Britain’s financial services minister says cryptocurrency regulations will prioritise stablecoins first.
First post-Brexit MoU agreement between U.K. and E.U. is encouraging for London finance firms.
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Britain will prioritise Stablecoin crypto rules to “manage risks to competition,” says Minister
Speaking at a City & Financial conference earlier this week, Financial Services Minister John Glen expressed an intent to focus initially on regulating stablecoins rather than the entire cryptocurrency industry. He said this should counteract the potential for private, well-resourced firms to rapidly exert dominance in the field by crowding out smaller competitors, adding that, “We need to manage risks to competition.”
In 2019, governments and central banks had raised concerns at a bid by Facebook Inc. to launch its own Stablecoin and possibly predominate in the market, advantaged by its pre-existing platforms. This move still exists, albeit in a different form.
Currently, stablecoin is small by market capitalisation when compared to bitcoin, although Glen says it is the largest component of cryptocurrencies by trading volume. An attractive quality of stablecoin is that it can align its market value with more traditional reserve assets, mitigating the volatility of bitcoin.
Minister Glen noted that his proposed interventions would not smother use of the tech underpinning cryptocurrencies such as bitcoin, but that regulating stablecoin represented a “once-in-a-generation opportunity to make vast strides in the efficiency of financial services, and ultimately benefit consumers and the economy as a whole.”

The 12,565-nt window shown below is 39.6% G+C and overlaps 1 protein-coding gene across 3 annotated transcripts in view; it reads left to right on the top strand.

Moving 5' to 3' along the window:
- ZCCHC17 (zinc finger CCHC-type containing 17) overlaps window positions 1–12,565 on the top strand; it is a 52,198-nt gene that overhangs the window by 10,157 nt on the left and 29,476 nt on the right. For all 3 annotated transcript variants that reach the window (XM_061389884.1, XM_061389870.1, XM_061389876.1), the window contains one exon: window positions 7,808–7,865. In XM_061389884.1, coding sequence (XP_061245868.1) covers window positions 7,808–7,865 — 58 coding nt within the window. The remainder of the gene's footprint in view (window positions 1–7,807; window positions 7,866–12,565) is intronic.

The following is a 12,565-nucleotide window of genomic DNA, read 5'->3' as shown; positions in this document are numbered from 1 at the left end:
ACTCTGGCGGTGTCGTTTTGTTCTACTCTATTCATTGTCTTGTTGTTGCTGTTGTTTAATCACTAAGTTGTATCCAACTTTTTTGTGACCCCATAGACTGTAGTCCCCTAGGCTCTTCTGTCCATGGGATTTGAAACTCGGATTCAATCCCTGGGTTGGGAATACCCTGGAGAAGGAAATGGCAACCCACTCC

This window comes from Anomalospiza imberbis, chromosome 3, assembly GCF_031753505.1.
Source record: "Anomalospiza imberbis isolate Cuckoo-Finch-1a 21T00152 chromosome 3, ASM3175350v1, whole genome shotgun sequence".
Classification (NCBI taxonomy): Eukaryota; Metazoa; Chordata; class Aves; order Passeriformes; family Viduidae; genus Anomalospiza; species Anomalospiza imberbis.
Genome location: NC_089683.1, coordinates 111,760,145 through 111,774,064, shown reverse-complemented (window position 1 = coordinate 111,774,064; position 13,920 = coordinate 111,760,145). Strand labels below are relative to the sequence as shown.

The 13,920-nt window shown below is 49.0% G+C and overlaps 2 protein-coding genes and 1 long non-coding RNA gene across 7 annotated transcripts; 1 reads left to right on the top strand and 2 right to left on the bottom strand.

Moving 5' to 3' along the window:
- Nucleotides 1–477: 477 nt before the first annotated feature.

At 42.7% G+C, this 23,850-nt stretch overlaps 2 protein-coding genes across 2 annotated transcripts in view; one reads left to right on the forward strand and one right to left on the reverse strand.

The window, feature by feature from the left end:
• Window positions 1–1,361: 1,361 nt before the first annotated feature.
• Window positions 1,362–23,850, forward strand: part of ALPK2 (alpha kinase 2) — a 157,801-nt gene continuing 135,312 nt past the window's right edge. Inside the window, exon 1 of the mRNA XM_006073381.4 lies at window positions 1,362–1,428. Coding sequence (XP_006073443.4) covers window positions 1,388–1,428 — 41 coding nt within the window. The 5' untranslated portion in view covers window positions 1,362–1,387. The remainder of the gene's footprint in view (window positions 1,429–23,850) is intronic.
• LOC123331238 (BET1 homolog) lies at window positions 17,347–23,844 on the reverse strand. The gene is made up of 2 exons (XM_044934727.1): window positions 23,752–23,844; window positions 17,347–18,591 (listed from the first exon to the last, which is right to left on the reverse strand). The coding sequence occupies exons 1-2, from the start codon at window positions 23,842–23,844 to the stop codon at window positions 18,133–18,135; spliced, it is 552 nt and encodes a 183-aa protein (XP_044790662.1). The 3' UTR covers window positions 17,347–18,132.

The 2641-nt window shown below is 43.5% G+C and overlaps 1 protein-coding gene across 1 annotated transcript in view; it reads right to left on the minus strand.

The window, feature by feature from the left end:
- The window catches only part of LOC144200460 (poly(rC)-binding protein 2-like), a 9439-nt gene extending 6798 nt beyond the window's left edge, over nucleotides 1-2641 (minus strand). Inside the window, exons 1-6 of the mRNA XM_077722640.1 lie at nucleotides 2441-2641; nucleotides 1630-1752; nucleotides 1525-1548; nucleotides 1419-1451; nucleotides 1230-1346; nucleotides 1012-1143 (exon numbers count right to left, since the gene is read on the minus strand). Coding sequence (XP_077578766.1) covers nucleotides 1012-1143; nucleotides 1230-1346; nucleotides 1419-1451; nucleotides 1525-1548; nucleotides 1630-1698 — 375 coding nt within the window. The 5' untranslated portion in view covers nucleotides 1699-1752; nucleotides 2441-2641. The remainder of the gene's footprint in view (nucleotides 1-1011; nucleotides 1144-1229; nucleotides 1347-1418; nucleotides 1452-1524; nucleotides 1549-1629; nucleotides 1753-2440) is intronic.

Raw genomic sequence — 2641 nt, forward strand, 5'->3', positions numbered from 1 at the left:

At the same conference, FCA representative Alex Roy said current “e-money” rules were unsuited to stablecoin, since it can be backed by currencies or commodities.
Read more on this story from Reuters.
First post-Brexit deal between U.K. and E.U. on financial rules is a positive first step for London-based financial firms
A new forum to discuss financial market regulation has been agreed upon by Britain and the European Union. This could herald the first step of a journey for London financial firms hoping to retrieve some of the market access lost due to Brexit.
Both the U.K. Treasury and European Commission issued statements last week agreeing a memorandum of understanding (MoU). The deal sets out a co-operative regulatory framework and establishes the Joint U.K.-E.U. Financial Regulatory Forum. The forum will be a platform for both the discussion of financial rules and procedures and the sharing of information.
Although both sides have agreed on the technical content and substance of the MoU, ratification is still due while they work together to conclude the formal validation process.
The deal is separate to any decision on equivalence- unilateral rulings on market access which either side can make- but it is a positive sign for U.K. firms hoping to recoup a portion of the losses incurred by Brexit.
Read more on this story from Bloomberg.
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